News of thousands of residents and businesses being evacuated because of the recent wildfires in Canada has brought home to many Canadians just how quickly disaster can strike, disrupting lives and livelihoods and causing billions of dollars in damage.
Emergency Preparedness? Why should I bother?
It is a lot of work to ‘prepare’ for the unknown, and it’s unlikely it will happen, right? To those in the insurance industry it seems straightforward, but to most people the idea can be abstract, particularly if they have never been through a disaster like many communities are experiencing right now.
Planning and preparation for emergencies can help to not only minimize potential damage, but also lessen the stress of the situation before and during the emergency, make recovery easier reducing the chance of and length of disruption. The insurance institute cites that as many as 40% of businesses forced to suspend operations due to a natural or human-caused disaster never reopen their doors. The one factor that will make the difference between surviving a business interruption and going out of business is preparation.
Misconceptions about Emergencies
Some people think that emergency preparedness is taken care of by the government. All levels of governments have some capacity for emergency preparedness and recovery, however it is more likely that their coverage will support infrastructure recovery and emergency aid, and not the recovery of individual residences and businesses.
Take earthquake coverage for example; there are a lot of people who don’t feel it’s necessary even if they live in an earthquake prone area. They believe that the government will step in when a quake happens. Historically, governments do not step in when coverage is readily available in the market.
Individuals and business owners also need to focus on emergency preparedness so that communities where they live and work in are more resilient, making the rebound smoother and faster. The types of steps needed in order to prepare for disaster depends on the potential dangers and risks you may be facing. The most likely causes of natural disasters in Canada are flood, wildfire, wind, winter storm, and earthquake.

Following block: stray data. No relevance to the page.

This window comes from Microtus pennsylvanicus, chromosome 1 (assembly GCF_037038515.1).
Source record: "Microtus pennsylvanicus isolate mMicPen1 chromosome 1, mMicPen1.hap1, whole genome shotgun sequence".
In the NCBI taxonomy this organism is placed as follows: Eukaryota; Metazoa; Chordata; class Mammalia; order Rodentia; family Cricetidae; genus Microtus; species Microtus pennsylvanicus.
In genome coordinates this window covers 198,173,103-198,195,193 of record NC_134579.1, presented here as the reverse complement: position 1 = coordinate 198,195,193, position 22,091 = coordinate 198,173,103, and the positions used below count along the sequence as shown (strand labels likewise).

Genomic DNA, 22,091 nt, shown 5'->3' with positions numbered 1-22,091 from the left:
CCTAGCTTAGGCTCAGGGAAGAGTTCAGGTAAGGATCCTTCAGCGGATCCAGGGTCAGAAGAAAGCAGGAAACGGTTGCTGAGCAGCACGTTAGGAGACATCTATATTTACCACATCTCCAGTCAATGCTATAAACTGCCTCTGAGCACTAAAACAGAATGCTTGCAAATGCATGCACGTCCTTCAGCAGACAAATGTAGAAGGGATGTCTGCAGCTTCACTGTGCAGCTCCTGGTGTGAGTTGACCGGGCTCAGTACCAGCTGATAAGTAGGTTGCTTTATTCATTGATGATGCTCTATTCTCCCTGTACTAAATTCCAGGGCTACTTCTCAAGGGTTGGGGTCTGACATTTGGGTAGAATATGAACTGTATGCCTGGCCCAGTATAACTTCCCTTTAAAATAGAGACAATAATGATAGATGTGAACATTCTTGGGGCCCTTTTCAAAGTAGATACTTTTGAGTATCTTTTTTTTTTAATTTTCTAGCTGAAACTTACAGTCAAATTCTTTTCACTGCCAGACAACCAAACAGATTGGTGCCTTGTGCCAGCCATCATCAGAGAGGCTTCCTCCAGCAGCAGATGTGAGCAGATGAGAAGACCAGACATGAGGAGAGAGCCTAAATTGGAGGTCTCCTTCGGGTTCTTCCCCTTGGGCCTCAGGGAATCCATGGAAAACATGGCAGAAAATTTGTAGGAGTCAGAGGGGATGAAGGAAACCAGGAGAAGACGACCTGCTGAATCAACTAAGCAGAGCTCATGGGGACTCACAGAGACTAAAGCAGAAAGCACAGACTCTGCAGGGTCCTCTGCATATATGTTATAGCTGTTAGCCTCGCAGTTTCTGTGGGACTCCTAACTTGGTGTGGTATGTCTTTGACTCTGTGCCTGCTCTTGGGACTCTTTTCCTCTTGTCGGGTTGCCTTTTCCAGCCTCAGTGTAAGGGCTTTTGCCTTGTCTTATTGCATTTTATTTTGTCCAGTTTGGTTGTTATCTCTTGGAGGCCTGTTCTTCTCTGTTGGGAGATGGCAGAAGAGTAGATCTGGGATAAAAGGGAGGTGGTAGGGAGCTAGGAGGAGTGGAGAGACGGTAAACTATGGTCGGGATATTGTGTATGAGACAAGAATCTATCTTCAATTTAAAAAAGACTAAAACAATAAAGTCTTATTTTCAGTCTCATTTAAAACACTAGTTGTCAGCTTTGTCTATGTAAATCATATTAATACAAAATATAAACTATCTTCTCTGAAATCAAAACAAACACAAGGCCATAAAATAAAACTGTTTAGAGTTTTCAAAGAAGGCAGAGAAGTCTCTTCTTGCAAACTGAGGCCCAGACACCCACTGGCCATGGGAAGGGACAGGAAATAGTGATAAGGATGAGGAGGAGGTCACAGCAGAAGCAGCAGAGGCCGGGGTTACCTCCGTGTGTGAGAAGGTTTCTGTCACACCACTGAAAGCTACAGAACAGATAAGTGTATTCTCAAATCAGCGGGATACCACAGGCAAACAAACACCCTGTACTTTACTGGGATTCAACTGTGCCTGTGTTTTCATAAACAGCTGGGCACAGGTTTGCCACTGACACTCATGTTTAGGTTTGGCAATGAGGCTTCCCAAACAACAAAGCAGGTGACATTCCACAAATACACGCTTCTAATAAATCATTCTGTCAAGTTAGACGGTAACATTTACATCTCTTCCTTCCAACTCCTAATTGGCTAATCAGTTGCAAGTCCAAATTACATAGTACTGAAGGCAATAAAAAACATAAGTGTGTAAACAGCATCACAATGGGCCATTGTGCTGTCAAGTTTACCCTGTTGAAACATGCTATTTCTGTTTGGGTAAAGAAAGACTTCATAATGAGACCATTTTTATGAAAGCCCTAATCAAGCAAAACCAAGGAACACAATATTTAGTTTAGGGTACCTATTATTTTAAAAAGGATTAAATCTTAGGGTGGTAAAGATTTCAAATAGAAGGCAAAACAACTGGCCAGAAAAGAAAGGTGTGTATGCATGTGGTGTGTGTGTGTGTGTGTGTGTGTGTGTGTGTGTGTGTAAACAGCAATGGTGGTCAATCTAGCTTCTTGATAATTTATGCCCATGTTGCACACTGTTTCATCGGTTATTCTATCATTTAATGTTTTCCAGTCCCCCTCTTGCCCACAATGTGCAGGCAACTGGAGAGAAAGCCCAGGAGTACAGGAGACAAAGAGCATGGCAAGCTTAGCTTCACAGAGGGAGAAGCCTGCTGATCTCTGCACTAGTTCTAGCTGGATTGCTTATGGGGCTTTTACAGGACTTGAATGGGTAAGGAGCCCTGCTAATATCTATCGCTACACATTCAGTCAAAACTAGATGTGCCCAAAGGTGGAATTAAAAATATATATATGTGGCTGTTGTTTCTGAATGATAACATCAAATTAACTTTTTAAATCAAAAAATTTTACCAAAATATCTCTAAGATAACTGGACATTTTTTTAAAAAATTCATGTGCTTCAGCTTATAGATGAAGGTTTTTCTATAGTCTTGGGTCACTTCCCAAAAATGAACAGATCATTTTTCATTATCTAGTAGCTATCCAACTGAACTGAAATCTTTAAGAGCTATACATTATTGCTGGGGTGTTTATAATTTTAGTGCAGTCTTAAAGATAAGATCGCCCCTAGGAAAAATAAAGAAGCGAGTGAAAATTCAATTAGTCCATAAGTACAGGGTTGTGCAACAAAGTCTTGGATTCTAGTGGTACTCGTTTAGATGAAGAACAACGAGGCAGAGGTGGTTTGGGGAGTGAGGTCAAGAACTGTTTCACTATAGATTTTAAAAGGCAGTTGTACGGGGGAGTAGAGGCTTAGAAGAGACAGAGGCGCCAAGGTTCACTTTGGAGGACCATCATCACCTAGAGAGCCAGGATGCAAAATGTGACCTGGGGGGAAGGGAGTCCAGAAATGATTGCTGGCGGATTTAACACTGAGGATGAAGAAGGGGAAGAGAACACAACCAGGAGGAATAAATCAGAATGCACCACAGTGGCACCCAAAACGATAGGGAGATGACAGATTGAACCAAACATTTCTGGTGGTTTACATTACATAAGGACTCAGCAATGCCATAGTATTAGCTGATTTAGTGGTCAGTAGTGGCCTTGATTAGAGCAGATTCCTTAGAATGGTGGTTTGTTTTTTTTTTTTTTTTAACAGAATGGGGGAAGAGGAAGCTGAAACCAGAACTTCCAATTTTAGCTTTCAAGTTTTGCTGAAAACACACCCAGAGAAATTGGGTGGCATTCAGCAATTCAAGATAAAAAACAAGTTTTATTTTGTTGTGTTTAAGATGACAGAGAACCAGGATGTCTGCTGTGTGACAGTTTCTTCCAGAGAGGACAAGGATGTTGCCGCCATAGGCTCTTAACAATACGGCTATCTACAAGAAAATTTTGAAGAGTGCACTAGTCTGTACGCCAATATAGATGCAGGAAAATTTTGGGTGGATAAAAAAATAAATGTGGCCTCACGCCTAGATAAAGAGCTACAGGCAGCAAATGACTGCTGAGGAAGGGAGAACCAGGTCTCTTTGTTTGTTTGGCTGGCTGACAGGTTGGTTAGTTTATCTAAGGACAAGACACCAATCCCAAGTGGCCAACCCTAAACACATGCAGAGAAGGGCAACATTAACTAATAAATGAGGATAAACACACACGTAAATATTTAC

Creating a Continuity Plan
- Define potential risks and ascertain how those risks will affect operations.
- Implement preventatives and procedures to minimize those risks. Ex: offsite
- Backup for computer systems for Testing these procedures to ensure they work.
- Review the processes periodically, updating as needed to accommodate new facets of your business.
The goals of your business continuity plan are to:
- Keep employees, customers, contractors and others safe during and after such an event.
- Maintain customer service by minimizing downtime. Do you have an alternate address for quick relocation? Are your computer and telephone systems able to be redirected?
- Protect your organization’s reputation and image in the face of your customers.
- Safeguard the interested of your key stakeholders, your reputation and your brand by providing a framework for organizational resilience and an effective emergency response.
Business owners must face the reality that a disaster can happen and it can create a serious business interruption. Commercial Property insurance would help you rebuild your physical infrastructure, but are you equipped to deal with lost revenue and increased expenses while you work to restore operations?
For more information on how we can help you build a Business Continuity Plan, contact a Long Lake Insurance Advisor today.